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Initial Thoughts from New Orleans: Clemson Offense Stalls while Burrow Shines

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Another trip to New Orleans, another negative experience. Both times, the game was there for the taking and Clemson laid an egg.

Despite being at a road venue, Clemson fans did all they could to fill the stadium and get loud. Early on, Clemson’s defense, which was playing with a whole new look (Denzel Johnson and Nolan Turner at safety, Tanner Muse and Isaiah Simmons closer to the line of scrimmage), looked to have found the ever-elusive answer to stopping LSU’s dynamic Joes, Burrow and Brady. They didn’t have any answers early meanwhile Clemson’s offense was moving the ball. Unfortunately, the Tigers’ drives stalled out. While Clemson won the early field position battle they didn’t cash in. Much like the Buckeyes settling for field goals in the Fiesta Bowl, not making the most of first quarter opportunities doomed Clemson.

When Clemson led 17-7, it felt like they were dominating and just needed to figure out how to finish more drives. Instead, Burrow and Brady solved Clemson’s defense and rallied to end the half with a lead. Much of that rally, and LSU’s success throughout the game, was a result of their WRs, particularly Ja’Marr Chase, burning Clemson cornerbacks. I didn’t doubt that LSU’s receivers were good, but only one year ago our DBs held up against Alabama’s insane WR corps. Terrell got burnt by Chase three times. Derion Kendrick had a brutal PI on a 3rd and 19. LSU’s receivers lived up to the hype.

Offensively, Clemson found some success over the middle-of-the-field with Braden Galloway, but didn’t go back to it. Instead, they relied on throws to the outside much like pre-UNC Clemson. It was vexing. Even more puzzling though was Clemson’s abandonment of the run. Etienne had some negative plays where he was hit in the backfield and it’s true that Clemson’s O-line is better at pass blocking than run blocking – that’s been the case since at least 2015 – but Etienne still averaged 5.2 YPC (with a long of 29, not big enough to skew the average badly). Why did he only run it 15 times? Why didn’t he get any carries in the fourth quarter, especially as Trevor started struggling more and more?

Trevor’s second half struggles were the most curious development of the night. I would have understood if he struggled against Ohio State (which he didn’t), because their pressure was relentless, but he had time in the pocket and overthrew his target 13 times – the most by any Power Five QB in over two seasons (according to ESPN). There were at least five overthrows that stood out from the stands, but maybe the worst was on a throw to Amari Rodgers. The errant throw forced Rodgers to leap and extend for the ball, which flew just over his fingertips. While he was outstretched and defenseless, an LSU defender dealt a nasty blow that required the trainers to check him out. Fortunately, he was okay. Later, Lawrence launched several balls out of bounds that were totally uncatchable for his star receivers on the outside. It’s hard to explain, but I’m sure we’ll hear plenty about it over the next eight months.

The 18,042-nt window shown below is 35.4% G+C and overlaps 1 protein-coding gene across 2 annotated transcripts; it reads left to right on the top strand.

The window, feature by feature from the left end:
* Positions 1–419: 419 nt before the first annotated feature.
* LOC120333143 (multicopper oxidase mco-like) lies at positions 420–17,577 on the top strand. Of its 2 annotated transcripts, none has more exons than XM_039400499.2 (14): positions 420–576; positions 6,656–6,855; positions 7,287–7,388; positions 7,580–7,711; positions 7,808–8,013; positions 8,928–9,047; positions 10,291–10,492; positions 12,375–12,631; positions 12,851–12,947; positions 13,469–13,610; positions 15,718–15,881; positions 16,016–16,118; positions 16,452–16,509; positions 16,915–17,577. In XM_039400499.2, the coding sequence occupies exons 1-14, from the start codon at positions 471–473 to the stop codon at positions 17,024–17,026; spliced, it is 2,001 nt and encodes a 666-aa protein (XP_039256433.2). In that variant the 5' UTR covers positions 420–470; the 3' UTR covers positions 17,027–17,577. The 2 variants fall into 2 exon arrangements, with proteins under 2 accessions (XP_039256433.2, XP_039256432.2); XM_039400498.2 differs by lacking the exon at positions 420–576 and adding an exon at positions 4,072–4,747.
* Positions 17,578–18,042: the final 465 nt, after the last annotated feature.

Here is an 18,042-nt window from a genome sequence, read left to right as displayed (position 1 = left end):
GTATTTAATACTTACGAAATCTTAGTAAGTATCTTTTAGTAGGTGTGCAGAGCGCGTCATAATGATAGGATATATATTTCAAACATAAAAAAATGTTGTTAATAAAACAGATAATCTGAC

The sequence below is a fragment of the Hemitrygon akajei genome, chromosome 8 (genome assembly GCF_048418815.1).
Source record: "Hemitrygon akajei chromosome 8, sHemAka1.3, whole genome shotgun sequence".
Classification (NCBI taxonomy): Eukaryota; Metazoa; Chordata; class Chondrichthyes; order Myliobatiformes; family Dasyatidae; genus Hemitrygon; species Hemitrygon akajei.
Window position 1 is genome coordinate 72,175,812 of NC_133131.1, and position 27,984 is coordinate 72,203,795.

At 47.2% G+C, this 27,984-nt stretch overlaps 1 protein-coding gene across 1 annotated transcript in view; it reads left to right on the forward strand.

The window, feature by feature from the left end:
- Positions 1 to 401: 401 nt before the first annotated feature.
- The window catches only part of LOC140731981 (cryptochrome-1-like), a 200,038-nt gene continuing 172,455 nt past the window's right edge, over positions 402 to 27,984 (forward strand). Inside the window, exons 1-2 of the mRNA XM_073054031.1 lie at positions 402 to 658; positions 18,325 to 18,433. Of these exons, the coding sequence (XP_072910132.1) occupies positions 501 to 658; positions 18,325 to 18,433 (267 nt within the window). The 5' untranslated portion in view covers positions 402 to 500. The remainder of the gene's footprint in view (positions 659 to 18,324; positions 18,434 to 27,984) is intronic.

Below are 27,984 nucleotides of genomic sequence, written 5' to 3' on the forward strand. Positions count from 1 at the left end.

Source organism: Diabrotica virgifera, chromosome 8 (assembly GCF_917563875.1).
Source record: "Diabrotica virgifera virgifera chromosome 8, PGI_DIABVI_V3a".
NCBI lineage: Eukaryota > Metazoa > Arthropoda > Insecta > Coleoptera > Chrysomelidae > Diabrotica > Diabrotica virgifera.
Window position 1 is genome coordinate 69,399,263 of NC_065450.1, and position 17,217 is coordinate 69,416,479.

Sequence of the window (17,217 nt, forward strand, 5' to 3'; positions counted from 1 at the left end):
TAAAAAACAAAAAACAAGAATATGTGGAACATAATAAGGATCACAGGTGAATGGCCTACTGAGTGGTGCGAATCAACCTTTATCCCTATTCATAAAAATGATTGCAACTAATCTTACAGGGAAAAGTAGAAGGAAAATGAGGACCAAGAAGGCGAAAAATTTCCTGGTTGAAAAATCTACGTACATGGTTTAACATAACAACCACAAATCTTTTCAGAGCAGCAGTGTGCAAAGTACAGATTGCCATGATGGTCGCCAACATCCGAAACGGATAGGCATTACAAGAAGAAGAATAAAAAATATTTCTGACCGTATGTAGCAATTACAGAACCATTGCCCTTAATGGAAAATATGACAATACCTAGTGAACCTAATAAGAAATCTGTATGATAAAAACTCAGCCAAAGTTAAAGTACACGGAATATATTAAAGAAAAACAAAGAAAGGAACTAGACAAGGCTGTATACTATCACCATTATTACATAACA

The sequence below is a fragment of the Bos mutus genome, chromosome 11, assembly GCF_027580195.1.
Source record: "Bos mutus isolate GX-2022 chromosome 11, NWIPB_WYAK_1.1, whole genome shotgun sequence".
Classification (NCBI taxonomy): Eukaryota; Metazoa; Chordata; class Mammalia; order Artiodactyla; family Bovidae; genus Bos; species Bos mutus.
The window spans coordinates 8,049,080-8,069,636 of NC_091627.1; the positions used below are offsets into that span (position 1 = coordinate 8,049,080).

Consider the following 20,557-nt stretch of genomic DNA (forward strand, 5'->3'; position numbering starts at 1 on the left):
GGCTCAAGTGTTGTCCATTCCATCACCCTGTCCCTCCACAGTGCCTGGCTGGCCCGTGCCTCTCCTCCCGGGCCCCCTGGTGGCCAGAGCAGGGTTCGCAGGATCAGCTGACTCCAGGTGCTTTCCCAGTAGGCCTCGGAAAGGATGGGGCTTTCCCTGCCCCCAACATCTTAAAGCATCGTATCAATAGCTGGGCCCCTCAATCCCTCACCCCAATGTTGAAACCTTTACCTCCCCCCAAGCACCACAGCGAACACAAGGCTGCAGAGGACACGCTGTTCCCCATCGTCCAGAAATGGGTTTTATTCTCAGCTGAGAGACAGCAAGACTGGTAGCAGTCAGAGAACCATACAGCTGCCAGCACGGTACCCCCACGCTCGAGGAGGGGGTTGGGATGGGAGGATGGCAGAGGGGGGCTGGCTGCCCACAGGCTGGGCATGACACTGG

Following LSU’s flurry at the end of the first half, we saw Coach Venables adjust to bring more pressure at halftime. It worked and they got a huge stop to stay in the game. Clemson responded with a score, but the offense sputtered after that. Eventually, Joe Burrow adjusted just as he did after a slow start to the first half. At that point, Clemson was toast.

A few final thoughts:

  • The Tigers finished 1-11 on third down. I suppose that’s what we get for going 10-15 on third down against Alabama last year.
  • BT Potter nailed a 52-yard field goal. I never doubted him.
  • In our pre-game analysis, we noted that LSU’s defense was extremely talented and Dave Aranda is an excellent defensive coordinator. The past three games looked like they had finally put it together, but it was hard to weight those games over their first 11. We should have. They looked excellent.
  • Next year, the Tigers will be pre-season favorites. To improve from this season and reach that potential, the offensive needs WRs Joseph Ngata and/or Frank Ladson to take major strides so we can replace Tee Higgins. TE Braden Galloway had a nice showing. It would be a big boon to the offense if he can provide a real threat over-the-middle, as Clemson oftentimes missed that this season.
  • The 2020 defense, needs more from the defensive line. We were extremely fortunate to get so much production from true freshman Tyler Davis. He needs help though. Xavier Thomas didn’t reach the expectations most had for him after a strong freshman campaign. With DT Bryan Bresee, DT DeMonte Capehart, and DE Myles Murphy coming in next year, hopefully they push the D-line to improve.

Finally, it is only right to give a proper congratulations to the LSU Tigers. Unlike Buckeye fans who even at halftime were still on twitter saying they were better than both teams in the title game, we should acknowledge LSU was the better team. There were one or two blown calls (the offensive PI stands out most, but Edwards-Helaire stepping out of bounds was also egregious), but that’s not why we lost.

Congratulations to LSU on a much-deserved title. Burrow had the best season by a QB in college football history. I’m glad he’ll be banished to the Bengals. Joe Brady, the passing-game coordinator is also off to the NFL, going to the Panthers. Thank goodness. This was their window and they got their championship. I’m happy for Ed Ogeron, but otherwise this just stings. Alas, it is supposed to. The bitter makes the sweet sweeter. This awesome run from Clemson isn’t over. We’ll be back!

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Author:

Ryan Kantor

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